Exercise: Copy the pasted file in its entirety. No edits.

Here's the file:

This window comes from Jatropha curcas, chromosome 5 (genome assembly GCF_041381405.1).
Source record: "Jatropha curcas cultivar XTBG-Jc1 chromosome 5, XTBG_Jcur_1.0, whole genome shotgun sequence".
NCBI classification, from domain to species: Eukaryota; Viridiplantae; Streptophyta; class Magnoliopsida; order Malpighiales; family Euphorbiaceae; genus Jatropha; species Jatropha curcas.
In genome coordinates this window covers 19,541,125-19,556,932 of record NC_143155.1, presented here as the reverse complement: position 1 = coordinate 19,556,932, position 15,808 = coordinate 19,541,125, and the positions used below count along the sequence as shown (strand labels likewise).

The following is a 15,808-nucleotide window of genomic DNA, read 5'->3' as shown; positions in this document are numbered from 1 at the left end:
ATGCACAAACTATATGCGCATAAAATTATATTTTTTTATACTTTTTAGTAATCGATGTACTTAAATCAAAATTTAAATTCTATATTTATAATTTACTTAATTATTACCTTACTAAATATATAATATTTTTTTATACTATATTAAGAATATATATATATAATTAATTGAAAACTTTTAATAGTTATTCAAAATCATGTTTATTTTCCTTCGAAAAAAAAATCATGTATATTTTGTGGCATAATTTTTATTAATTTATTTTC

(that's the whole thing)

This window comes from Jatropha curcas, chromosome 5 (genome assembly GCF_041381405.1).
Source record: "Jatropha curcas cultivar XTBG-Jc1 chromosome 5, XTBG_Jcur_1.0, whole genome shotgun sequence".
NCBI classification, from domain to species: Eukaryota; Viridiplantae; Streptophyta; class Magnoliopsida; order Malpighiales; family Euphorbiaceae; genus Jatropha; species Jatropha curcas.
In genome coordinates this window covers 19,541,125-19,556,932 of record NC_143155.1, presented here as the reverse complement: position 1 = coordinate 19,556,932, position 15,808 = coordinate 19,541,125, and the positions used below count along the sequence as shown (strand labels likewise).

The following is a 15,808-nucleotide window of genomic DNA, read 5'->3' as shown; positions in this document are numbered from 1 at the left end:
ATGCACAAACTATATGCGCATAAAATTATATTTTTTTATACTTTTTAGTAATCGATGTACTTAAATCAAAATTTAAATTCTATATTTATAATTTACTTAATTATTACCTTACTAAATATATAATATTTTTTTATACTATATTAAGAATATATATATATAATTAATTGAAAACTTTTAATAGTTATTCAAAATCATGTTTATTTTCCTTCGAAAAAAAAATCATGTATATTTTGTGGCATAATTTTTATTAATTTATTTTC